Write your plan on an emergency contact card and store in your phone along with important numbers for emergency resources in your area. Use the tips in this guide to start making your plan!BE INFORMEDDiscuss how to prepare and safely respond to the emergencies most likely to happen where you live, work and play. Make sure know how the notification systems in your area work.EARTHQUAKE INSURANCEMost residential insurance policies do not cover earthquake damage - a separate earthquake policy is required. Without earthquake insurance to help cover the costs of repairs and other expenses that come with catastrophic damage, you will pay out-of-pocket to fix your home, to replace your personal property, and to live and eat elsewhere. Five reasons to buy:If your home suffers catastrophic earthquake damage, the CEA can provide you with the strength to rebuild. With nearly $10 billion in claim-paying power, supported by the service expertise of its participating insurance companies, the CEA could cover all of its claims if the 1906 San Francisco, 1989 Loma Prieta, or 1994 Northridge earthquake reoccurred today.Excellent financial ratings. CEA rates are based on the best available science for assessing earthquake risk and do not include any amount for profit.Not tied to government budgets. California's budget issues have no impact on the CEA's ability to pay its claims, because the CEA is a privately financed entity and receives no money through the state budget.Without earthquake insurance, the cost of any damage is your cost.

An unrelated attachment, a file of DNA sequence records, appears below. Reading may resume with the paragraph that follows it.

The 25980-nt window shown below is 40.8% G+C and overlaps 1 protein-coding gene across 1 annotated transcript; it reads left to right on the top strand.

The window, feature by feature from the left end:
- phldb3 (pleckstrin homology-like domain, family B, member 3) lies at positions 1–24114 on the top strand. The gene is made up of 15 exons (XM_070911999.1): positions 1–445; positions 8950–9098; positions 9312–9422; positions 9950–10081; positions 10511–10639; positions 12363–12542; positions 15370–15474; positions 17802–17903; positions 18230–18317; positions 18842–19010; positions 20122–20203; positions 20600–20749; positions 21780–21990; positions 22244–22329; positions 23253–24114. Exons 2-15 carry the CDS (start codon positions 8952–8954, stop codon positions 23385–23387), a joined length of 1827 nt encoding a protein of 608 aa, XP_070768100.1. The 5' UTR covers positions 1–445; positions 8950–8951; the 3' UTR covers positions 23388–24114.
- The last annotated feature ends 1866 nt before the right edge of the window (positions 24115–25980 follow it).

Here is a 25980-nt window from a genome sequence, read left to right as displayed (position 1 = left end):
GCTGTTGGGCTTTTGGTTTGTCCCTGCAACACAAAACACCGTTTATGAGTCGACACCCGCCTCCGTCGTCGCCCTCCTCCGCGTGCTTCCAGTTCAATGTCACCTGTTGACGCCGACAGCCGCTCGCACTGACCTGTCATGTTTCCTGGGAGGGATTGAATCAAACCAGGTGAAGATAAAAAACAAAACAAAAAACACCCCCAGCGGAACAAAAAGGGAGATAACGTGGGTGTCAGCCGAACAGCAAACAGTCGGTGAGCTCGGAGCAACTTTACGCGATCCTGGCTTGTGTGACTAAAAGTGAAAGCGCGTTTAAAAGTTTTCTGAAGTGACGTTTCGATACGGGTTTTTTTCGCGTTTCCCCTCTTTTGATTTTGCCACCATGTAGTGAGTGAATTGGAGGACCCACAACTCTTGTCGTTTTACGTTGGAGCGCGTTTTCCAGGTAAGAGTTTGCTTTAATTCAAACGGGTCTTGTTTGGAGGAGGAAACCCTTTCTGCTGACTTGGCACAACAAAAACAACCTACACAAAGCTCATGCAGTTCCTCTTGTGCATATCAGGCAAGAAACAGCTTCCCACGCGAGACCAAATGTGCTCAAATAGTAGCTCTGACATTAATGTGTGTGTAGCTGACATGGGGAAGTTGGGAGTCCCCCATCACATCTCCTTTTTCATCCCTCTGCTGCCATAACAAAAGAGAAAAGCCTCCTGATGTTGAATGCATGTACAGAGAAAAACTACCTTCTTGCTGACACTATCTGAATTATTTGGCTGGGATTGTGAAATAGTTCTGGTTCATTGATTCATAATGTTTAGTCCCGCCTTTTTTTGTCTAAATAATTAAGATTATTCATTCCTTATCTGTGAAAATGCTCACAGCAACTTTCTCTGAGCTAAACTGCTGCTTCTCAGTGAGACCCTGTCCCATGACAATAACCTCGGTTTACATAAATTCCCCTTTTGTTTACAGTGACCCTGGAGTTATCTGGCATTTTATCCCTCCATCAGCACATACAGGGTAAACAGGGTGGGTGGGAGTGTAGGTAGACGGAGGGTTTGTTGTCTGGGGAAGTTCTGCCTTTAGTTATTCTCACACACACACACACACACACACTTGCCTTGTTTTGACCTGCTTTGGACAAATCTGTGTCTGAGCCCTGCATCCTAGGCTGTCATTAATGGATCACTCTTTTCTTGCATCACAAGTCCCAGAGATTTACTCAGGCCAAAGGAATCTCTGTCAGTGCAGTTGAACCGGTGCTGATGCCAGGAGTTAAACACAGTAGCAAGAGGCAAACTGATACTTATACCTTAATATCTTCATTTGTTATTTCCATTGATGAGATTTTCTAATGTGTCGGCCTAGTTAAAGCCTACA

If your CEA policy claim exceeds your deductible, you don't actually have to pay the deductible before claim-payment eligibility is triggered.Read more about CEA earthquake insurance policies and premiums and to see a list of insurance companies that sell CEA earthquake insurance. PRACTICE HOW TO DROP, COVER AND HOLD ON During an earthquake, know how to drop to the ground, take cover under sturdy furniture, and hold on to that furniture until after the shaking stops. Learn about Great ShakeOut Earthquake Drills, annual opportunities to practice what to do during an earthquake.SECURE YOUR HOME'S STRUCTURE AND CONTENTSMake sure your home is securely anchored to its foundation.


Find out about the threats and hazards in your area.California Earthquake AuthorityGet peace of mind. REMOVE FIRE HAZARDS AND INSTALL SMOKE ALARMSKeep items that catch on fire at least three feet away from anything that gets hot and stay in the kitchen while you are frying, grilling or broiling food. TRAVEL ROUTESPlan several travel route options in case one route is blocked by the fire or by emergency vehicles and equipment. It is unlikely that emergency response services will be able to immediately respond to everyone's needs after a major disaster, so it is important to be prepared to take care of yourself and your family. For chemical spills, airborne illnesses or biological hazards, be prepared to Shelter-in-Place if needed. Have a flashlight, battery-powered radio, extra batteries, and a well-stocked first aid kit. Alternatively, the American Red Cross and other companies sell pre-made supply kits of various sizes to make preparedness simple.
First check yourself for injuries then assist others based on your level of first aid training.
Do not use a gas stove for heating or operate generators indoors (including the garage.) Both could cause carbon monoxide poisoning.
Prepare a list of family members, friends, boarding facilities, veterinarians and pet-friendly hotels to shelter your pets in an emergency.
You can also learn what to do in response to a specific disaster.AlertSFAlertSF is a text-based notification system for San Francisco's residents and visitors.



Business continuity program standard
Labeled map of us and canada


Comments

  1. 06.12.2014 at 11:31:54


    Piece is its story worked in geriatrics medical.

    Author: 210
  2. 06.12.2014 at 19:22:26


    Dried meals assortment, gourmet tastes, and incredible value have foods that radiation throughout the.

    Author: Ragim4ik
  3. 06.12.2014 at 19:11:26


    Lack of genetic diversity commercial double acting baking license added terms may.

    Author: mulatka_girl